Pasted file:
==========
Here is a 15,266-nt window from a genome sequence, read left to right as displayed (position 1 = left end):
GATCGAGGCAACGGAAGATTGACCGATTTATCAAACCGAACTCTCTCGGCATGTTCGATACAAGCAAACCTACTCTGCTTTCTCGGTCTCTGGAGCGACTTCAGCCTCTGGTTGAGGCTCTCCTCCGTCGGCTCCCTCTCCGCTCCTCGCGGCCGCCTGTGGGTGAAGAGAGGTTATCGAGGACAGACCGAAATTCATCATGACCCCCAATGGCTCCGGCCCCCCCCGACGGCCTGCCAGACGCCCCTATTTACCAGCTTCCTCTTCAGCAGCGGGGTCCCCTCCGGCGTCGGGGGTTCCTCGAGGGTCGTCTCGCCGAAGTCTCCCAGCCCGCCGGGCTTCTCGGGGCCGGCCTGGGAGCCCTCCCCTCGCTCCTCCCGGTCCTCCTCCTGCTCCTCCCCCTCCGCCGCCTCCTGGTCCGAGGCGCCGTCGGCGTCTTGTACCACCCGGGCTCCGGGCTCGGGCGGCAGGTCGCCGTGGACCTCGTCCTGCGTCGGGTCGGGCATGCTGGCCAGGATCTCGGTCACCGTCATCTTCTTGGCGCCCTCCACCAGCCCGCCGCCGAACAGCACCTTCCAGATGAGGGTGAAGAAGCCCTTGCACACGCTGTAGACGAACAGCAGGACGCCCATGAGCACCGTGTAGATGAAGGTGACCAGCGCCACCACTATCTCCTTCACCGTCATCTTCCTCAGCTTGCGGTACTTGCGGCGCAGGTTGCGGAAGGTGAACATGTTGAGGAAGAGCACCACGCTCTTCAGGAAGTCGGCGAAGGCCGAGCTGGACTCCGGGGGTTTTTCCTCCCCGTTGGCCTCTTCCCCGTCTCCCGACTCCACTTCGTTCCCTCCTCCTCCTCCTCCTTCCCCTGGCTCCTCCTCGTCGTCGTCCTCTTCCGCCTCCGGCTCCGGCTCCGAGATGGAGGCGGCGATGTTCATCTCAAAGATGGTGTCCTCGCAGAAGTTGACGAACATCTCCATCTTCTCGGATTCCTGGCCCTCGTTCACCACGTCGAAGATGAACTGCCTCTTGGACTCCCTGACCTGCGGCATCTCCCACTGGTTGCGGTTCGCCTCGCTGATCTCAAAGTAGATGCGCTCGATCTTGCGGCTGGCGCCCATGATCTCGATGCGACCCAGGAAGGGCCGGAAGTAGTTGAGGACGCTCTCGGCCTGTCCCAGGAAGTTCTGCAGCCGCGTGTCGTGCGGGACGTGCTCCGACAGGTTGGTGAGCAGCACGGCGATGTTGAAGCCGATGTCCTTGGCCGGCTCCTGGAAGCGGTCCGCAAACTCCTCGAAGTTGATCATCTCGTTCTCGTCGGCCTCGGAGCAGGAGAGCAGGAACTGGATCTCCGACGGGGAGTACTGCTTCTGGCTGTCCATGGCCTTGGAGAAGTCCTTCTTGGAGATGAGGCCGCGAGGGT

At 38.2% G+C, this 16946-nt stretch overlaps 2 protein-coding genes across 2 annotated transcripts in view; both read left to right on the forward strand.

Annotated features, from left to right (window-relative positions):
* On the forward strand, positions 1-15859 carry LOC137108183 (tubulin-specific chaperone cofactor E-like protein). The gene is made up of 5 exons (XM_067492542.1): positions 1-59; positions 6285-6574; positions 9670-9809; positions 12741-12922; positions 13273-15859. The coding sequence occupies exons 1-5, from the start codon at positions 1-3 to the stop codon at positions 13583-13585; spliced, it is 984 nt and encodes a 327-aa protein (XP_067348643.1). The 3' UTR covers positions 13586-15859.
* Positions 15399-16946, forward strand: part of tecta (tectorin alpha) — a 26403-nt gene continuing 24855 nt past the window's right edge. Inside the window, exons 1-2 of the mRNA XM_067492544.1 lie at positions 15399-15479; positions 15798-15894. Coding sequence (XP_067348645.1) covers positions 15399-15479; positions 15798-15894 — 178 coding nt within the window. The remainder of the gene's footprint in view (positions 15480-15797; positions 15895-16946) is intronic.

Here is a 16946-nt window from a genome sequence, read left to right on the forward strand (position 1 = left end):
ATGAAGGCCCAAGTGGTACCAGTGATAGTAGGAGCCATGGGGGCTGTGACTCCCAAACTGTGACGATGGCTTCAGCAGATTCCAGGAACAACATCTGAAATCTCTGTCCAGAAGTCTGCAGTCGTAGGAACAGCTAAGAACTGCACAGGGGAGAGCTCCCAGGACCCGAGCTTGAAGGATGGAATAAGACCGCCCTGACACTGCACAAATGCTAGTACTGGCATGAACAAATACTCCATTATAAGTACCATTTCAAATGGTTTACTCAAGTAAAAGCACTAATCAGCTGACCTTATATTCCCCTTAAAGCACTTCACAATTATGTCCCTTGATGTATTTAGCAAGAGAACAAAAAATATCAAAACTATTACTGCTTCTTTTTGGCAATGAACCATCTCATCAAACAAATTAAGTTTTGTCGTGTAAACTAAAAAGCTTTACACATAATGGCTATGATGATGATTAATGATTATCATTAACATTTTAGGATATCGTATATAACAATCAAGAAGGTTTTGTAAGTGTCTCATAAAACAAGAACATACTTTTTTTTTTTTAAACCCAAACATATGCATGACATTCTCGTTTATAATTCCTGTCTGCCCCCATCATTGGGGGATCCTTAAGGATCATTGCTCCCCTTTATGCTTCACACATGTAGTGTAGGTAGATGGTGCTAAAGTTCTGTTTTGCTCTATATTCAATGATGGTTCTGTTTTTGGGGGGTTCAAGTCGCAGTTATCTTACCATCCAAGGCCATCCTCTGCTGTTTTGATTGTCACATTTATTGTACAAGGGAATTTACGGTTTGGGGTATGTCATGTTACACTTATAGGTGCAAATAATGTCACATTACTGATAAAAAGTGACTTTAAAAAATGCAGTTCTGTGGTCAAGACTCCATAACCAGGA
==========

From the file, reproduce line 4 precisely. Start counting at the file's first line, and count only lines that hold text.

Annotated features, from left to right (window-relative positions):